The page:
The Securities and Exchange Commission is slated to make a decision on whether it will update a roughly 30-year old set of proxy and investor shareholder rules at a meeting next Wednesday. A revision that many institutional investors are banking on.

Last month, the Commission unanimously approved a measure to elicit responses from the investing public to uncover its opinion on the topic. The last time the SEC did such a review was back in 1976, the federal agency said.

At the July 14 meeting, Commissioners with its division of investment management, corporate finance and trading and markets to hammer out the proposed eight changes it could possibly to the U.S. proxy system.

At the time, the topics of concern included over-voting, vote confirmation issues, proxy voting in securities lending, proxy distribution fees, as well as an issuer’s ability to communicate with the securities’ owners. Alternately, the possible removal of “barriers” for investor vote participation, data-tagging proxy related materials, the process of empty voting and ultimately determining the role of a proxy advisory firm were also on the table, IMW reported.

“With all of these changes, it is time to once again ask the fundamental policy questions that led to the development of the current infrastructure, as well as to examine issues that, three decades ago, either did not exist or were not considered significant,” SEC Chairman Mary Schapiro said previously.

Institutional sentiment

Today, however, both small and large institutional investors, and their relative associations believe that proxy changes are a concern that should be addressed as soon as possible.

In an email Thursday afternoon, Wayne Davis, an information officer for the nearly $206.7 billion California Public Employees’ Retirement System (CalPERS), said the Sacramento-based plan is a “firm supporter of proxy access.” In recent weeks the system has worked with other public pension funds in urging the SEC to adopt “an ownership threshold ho higher than 3% and a holding period requirement of not more than 2 years,” Davis said.

“We strongly believe that proxy access gives investors the opportunity to nominate skilled candidates to boards, individuals accountable to shareholders who can bring fresh ideas to the board,” Davis said.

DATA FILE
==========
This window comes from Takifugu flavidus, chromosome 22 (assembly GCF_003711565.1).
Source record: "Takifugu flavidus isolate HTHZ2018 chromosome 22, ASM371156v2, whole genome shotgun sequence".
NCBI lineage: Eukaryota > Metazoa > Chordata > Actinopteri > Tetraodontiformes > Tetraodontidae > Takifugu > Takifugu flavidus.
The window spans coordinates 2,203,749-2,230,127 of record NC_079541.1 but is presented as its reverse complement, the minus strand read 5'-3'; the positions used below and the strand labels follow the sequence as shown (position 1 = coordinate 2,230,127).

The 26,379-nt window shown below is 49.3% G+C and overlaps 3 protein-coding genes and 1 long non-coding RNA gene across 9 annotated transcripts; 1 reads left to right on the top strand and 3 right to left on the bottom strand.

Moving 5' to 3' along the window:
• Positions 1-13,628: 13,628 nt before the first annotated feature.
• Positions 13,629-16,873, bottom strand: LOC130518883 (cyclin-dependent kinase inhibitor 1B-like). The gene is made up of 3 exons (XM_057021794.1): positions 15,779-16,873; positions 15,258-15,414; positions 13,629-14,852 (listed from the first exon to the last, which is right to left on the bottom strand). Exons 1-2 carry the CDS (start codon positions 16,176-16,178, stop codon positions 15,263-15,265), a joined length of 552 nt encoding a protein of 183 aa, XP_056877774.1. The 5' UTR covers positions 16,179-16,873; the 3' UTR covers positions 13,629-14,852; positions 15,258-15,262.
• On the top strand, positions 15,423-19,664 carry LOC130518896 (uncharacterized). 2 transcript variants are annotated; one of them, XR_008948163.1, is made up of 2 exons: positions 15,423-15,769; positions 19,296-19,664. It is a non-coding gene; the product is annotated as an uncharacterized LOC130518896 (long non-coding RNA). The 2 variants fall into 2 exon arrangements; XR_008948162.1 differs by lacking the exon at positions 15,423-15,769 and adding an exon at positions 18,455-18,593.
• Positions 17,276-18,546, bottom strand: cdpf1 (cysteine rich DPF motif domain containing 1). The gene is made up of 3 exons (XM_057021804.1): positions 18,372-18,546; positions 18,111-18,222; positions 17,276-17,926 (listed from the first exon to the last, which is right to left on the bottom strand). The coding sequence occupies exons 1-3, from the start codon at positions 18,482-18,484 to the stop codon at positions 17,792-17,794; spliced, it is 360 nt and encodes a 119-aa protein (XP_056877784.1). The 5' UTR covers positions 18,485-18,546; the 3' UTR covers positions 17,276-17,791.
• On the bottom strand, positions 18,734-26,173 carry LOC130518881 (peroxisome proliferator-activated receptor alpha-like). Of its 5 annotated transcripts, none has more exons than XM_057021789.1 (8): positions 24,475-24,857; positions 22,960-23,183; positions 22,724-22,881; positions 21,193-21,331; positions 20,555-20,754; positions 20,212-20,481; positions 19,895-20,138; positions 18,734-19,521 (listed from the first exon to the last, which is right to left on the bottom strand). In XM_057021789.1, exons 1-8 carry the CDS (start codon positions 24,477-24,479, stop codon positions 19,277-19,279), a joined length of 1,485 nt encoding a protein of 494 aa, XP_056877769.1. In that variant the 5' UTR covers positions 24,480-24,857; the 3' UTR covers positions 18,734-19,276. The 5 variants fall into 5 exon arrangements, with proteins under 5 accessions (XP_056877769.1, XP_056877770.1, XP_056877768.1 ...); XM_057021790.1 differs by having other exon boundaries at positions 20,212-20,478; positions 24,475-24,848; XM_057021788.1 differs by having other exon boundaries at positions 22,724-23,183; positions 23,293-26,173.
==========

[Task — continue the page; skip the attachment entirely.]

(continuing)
To add, Ann Yerger, the executive director of the Council of Institutional Investors (CII), a nonprofit association of public, union and corporate pension funds with combined asset of more than $3 trillion, told IMW that it “applaud(s) the SEC’s long overdue action on this important reform.”

“We believe access would substantially contribute to the health of the U.S. corporate governance model and U.S. corporations by making boards more responsive to shareowners, more thoughtful about whom they nominate to serve as directors and more vigilant about their oversight responsibilities,” Yerger said in a Thursday email.

Additional comments from Gerard Fleury, the executive director of the nearly $135 million Manchester Employees' Contributory Retirement System, reveal that while the New Hampshire-based plan does not have a formal policy on proxy voting, it was still “an area of concern.”

“Public plans have a fiduciary obligation to at least be cognizant of the specter of impropriety associated with issues such as executive compensation and to ensure that proxy votes are cast in such a manner as to enhance shareholder value,” Fleury told IMW. “…In a nutshell, the concern of the institutional investor is whether the recommendation of management, which appears on the proxy, is in the best interest of management or of the investor and that the two are not always synonymous.”

According to an announcement yesterday, the Washington, D.C. agency said the Aug. 25 meeting would center on the Commission’s consideration as to “whether to adopt changes to the federal proxy and other rules to facilitate director nominations by shareholders.”

Discussions are scheduled to begin at 10 a.m., the release said.